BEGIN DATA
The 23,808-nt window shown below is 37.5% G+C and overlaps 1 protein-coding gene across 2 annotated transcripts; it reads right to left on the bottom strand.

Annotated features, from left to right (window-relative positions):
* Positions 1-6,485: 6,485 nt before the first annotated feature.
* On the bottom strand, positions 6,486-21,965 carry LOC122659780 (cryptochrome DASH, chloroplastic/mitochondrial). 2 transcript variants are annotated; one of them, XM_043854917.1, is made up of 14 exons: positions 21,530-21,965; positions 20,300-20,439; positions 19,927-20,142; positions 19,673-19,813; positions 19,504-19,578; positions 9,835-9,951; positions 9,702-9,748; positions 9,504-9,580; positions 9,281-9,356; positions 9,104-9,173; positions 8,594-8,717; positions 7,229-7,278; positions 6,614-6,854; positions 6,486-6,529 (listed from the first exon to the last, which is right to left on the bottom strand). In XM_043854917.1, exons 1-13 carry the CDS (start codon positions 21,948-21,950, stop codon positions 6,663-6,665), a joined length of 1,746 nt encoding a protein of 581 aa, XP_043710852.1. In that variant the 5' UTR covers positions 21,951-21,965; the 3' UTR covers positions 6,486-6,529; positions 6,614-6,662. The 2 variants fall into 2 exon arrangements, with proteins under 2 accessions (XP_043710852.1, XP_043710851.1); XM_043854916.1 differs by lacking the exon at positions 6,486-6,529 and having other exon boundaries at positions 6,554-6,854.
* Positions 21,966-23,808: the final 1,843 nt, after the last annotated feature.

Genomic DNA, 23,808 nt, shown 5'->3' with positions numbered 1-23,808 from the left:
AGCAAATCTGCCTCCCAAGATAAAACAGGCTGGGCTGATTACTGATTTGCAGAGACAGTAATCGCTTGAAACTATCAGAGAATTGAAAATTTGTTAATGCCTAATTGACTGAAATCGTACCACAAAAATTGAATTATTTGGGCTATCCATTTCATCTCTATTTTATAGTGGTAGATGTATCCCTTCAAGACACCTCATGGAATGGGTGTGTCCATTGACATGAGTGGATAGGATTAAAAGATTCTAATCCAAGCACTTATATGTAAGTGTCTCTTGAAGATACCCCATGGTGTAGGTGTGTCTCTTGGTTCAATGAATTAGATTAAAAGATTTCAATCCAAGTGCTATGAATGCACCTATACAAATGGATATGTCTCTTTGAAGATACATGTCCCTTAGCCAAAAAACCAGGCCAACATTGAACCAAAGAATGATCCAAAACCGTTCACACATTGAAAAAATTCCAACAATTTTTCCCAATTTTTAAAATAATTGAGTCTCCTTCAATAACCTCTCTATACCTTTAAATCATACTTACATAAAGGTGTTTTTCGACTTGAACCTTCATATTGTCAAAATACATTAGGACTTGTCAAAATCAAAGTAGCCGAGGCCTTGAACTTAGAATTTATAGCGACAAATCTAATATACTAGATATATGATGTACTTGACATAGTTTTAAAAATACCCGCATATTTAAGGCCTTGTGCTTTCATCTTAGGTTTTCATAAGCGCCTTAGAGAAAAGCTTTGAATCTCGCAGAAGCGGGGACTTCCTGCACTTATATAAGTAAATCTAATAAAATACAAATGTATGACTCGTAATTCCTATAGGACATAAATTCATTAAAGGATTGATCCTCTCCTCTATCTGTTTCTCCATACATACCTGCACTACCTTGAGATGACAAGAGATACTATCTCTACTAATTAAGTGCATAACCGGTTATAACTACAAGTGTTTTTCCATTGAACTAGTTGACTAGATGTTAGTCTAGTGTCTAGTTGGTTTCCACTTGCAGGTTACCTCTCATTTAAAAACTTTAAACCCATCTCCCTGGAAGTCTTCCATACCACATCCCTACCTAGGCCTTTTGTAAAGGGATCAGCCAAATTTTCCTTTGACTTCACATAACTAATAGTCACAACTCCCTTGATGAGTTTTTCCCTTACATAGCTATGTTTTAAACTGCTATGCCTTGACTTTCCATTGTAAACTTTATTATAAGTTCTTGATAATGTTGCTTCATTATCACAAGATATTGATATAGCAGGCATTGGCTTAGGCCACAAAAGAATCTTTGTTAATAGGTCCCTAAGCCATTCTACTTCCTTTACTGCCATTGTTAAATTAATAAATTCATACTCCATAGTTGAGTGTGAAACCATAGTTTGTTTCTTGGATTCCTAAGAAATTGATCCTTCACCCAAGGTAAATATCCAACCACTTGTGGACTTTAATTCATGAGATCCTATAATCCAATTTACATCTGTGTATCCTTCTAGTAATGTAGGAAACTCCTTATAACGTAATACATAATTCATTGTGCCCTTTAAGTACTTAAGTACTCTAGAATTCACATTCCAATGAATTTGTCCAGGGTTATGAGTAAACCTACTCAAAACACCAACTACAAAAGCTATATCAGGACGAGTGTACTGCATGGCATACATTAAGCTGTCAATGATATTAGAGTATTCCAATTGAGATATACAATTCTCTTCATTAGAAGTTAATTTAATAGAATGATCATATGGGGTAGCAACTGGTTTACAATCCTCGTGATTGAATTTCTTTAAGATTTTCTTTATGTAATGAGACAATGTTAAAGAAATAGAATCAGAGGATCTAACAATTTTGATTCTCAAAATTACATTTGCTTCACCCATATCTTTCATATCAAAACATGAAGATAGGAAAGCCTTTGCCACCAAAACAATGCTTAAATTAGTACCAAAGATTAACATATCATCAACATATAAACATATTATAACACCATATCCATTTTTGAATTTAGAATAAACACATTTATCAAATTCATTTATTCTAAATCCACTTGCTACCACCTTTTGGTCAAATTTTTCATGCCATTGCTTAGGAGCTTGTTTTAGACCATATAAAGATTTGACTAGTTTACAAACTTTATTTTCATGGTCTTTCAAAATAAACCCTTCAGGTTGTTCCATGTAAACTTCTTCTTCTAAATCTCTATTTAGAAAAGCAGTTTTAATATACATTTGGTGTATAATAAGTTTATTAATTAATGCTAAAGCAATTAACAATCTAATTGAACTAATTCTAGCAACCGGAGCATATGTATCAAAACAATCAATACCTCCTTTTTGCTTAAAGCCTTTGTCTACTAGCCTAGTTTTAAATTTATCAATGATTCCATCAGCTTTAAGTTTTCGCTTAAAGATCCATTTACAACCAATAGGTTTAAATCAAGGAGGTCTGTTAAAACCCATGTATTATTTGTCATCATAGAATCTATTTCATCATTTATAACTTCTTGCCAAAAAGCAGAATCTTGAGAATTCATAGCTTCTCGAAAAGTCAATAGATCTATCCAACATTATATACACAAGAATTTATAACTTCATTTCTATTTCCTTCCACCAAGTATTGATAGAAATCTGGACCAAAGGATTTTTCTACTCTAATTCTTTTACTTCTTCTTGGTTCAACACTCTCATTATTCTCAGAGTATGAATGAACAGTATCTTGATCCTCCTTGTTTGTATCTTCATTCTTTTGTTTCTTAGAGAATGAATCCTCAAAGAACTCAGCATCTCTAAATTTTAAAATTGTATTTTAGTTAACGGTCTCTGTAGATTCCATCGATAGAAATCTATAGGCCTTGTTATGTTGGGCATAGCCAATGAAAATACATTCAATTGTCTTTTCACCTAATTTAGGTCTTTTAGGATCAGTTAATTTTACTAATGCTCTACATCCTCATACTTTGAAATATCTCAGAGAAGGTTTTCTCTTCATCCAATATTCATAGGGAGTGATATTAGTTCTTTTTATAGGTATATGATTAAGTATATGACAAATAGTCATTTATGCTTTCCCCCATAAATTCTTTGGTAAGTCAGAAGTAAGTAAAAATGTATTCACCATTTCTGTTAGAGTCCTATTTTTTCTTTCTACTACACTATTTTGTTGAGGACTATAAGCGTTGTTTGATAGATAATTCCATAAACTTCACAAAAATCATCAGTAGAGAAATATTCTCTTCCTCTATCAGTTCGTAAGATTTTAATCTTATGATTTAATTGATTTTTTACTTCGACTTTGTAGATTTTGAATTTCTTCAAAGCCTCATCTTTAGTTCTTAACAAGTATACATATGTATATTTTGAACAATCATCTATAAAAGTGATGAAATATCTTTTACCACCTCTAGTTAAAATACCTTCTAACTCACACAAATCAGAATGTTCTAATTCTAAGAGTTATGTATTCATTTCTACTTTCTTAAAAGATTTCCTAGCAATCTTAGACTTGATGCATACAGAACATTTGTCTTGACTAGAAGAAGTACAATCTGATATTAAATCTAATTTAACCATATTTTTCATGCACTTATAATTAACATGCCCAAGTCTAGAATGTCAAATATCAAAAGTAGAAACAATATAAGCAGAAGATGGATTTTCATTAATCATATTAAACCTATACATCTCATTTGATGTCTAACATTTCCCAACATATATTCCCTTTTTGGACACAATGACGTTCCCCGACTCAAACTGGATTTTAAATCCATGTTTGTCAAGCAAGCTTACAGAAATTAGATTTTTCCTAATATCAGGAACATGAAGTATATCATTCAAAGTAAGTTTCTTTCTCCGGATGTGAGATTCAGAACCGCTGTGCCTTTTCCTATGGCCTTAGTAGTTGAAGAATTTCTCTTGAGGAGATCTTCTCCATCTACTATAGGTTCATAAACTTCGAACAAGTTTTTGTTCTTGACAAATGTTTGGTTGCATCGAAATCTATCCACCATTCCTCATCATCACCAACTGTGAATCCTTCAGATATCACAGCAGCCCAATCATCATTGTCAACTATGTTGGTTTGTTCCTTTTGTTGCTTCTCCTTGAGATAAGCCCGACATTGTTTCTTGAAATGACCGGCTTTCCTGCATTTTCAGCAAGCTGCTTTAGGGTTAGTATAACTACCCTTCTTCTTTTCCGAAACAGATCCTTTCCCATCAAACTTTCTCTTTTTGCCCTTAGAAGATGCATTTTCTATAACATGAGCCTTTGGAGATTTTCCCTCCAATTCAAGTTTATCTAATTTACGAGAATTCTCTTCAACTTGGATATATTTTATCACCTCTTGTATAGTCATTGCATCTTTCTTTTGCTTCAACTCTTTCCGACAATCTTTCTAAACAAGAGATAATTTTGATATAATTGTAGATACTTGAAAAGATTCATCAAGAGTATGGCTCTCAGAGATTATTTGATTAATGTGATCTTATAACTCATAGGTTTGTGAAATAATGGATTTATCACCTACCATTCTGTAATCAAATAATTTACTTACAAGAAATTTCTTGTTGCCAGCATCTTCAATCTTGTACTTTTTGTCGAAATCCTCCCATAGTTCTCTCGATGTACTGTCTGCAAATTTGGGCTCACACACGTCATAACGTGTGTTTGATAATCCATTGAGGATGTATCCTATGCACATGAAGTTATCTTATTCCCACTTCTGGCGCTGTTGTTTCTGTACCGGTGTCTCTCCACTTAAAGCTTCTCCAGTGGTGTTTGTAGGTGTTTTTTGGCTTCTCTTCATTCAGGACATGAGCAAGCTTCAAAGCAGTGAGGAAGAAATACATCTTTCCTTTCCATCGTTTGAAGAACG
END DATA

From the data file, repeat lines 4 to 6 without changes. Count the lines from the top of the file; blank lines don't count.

* On the bottom strand, positions 6,486-21,965 carry LOC122659780 (cryptochrome DASH, chloroplastic/mitochondrial). 2 transcript variants are annotated; one of them, XM_043854917.1, is made up of 14 exons: positions 21,530-21,965; positions 20,300-20,439; positions 19,927-20,142; positions 19,673-19,813; positions 19,504-19,578; positions 9,835-9,951; positions 9,702-9,748; positions 9,504-9,580; positions 9,281-9,356; positions 9,104-9,173; positions 8,594-8,717; positions 7,229-7,278; positions 6,614-6,854; positions 6,486-6,529 (listed from the first exon to the last, which is right to left on the bottom strand). In XM_043854917.1, exons 1-13 carry the CDS (start codon positions 21,948-21,950, stop codon positions 6,663-6,665), a joined length of 1,746 nt encoding a protein of 581 aa, XP_043710852.1. In that variant the 5' UTR covers positions 21,951-21,965; the 3' UTR covers positions 6,486-6,529; positions 6,614-6,662. The 2 variants fall into 2 exon arrangements, with proteins under 2 accessions (XP_043710852.1, XP_043710851.1); XM_043854916.1 differs by lacking the exon at positions 6,486-6,529 and having other exon boundaries at positions 6,554-6,854.
* Positions 21,966-23,808: the final 1,843 nt, after the last annotated feature.

Genomic DNA, 23,808 nt, shown 5'->3' with positions numbered 1-23,808 from the left: